daughter - "well I don't think Santa comes to Americans but Raquel (finnish friend) saw Santa, and saw an elf coming into our house last christmas.
me - "you tell Raquel, the next time she sees an elf coming into our house, to call security. (jokingly)
daughter - "well, I'm confused because I know Santa isn't real but Raquel has seen him, so I think he's really real for Finland..... or it could be someone dressing up I guess like they do for Americans."

So we put it out on the line there, and the kids were fine with it. They understood, and weren't scarred or damaged about any lies. It seems they had taken Raquel's word over mine for quite some time now. (-;

Our explanation "Santa is a myth that children tell their kids to make things more magical, like the tooth fairy. If you didn't have any reason to look forward to loosing a tooth, then it wouldn't be very fun to lose one would it? And since it is part of the magic, we don't want to ruin the magic for other people by telling them about Santa and ruining it for them.... although apparently that wasn't a concern of Raquel's."


Good Stuff at Return

Wow, God is good.
My #1 concern this last month was how I was going to handle doing sound ministry (on the side) by myself without letting it take over everything I was doing.

I returned to:
-news of more people joining the team, aka less work for me
-news of a returnee taking over the leadership while the old leader goes on furlough
-news that the workload for sound technicians is reducing by 1 sunday service a month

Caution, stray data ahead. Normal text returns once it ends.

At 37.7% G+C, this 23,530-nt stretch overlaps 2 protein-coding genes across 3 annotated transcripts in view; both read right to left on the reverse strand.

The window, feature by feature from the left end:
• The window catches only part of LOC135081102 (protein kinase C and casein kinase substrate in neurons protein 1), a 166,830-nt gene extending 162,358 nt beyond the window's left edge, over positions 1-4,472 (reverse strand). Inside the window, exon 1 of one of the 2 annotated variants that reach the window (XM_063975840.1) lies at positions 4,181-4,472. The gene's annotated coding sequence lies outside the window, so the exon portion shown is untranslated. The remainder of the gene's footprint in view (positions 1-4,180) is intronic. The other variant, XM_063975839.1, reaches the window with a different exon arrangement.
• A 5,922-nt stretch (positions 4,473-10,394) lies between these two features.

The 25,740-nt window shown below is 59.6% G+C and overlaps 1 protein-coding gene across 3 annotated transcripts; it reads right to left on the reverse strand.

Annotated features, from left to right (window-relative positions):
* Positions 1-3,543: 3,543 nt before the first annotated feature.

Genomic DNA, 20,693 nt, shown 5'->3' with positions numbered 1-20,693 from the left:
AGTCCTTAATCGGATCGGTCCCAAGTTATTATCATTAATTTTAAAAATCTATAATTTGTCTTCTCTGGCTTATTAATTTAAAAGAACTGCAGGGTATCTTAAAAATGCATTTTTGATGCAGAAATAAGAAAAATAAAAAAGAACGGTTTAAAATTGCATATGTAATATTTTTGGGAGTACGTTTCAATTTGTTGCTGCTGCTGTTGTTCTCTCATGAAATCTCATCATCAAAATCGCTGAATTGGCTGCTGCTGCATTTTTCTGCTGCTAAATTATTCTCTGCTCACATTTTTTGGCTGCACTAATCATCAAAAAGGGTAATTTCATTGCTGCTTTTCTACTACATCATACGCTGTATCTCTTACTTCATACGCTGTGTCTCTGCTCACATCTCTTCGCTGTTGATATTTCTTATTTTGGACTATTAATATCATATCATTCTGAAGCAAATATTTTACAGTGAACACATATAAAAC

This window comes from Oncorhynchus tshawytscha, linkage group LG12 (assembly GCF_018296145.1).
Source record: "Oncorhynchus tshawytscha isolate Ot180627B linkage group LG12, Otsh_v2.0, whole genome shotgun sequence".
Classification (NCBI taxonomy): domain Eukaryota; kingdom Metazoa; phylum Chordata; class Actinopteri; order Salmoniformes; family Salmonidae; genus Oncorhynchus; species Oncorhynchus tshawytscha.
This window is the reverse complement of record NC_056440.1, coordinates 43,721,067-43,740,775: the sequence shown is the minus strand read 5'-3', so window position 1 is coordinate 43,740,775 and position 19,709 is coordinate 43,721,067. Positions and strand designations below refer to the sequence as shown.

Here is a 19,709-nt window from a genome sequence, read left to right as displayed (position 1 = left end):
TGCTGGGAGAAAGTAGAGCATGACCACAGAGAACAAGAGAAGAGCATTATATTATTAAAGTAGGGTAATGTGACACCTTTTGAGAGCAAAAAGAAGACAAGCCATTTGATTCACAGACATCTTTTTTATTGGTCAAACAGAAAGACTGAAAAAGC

-3 packages of donated sound equipment!
-a check to cover the cost of the new amplifier we needed in order to have the people in the back with small children hear (we were losing their attendance)

God is awesome!

Also today I went into work, and things have progressed well with my projects, but I was grabbed and asked "can you do a presentation in 30 minutes to the new recruits for orientation?"

Sure, why not, I'm still jet lagged and unsure if I can remember names and passwords, but sure.

And it went well. We informed them for an hour and I was able to answer all the questions, so.. really I hit the ground running today.

Kendal woke up at 4am, and headed for school, she's needed because the helper teacher got very sick.

Now months ago, I told my wife trying to hussle and change plans to be here on a Monday instead of a Tuesday seemed silly to me.

But she was resolved to be here for Monday.
Turns out, it's a God thing we were here because the teacher got very sick over the weekend.

So not even 24 hours off the plane and we're once again confirmed that we're meant to be here, and we are used, were missed, and we're needed!

Thanks God for the encouragement, and to all of you for making it happen!


Triumphant return

We are now safe and sound with luggage in tact, back in our house in Papua New Guinea.

It was a relatively problem-less trip, that took us weds, thurs, friday, and Saturday.

Several things went well for us during travel so your prayers were answered and appreciated.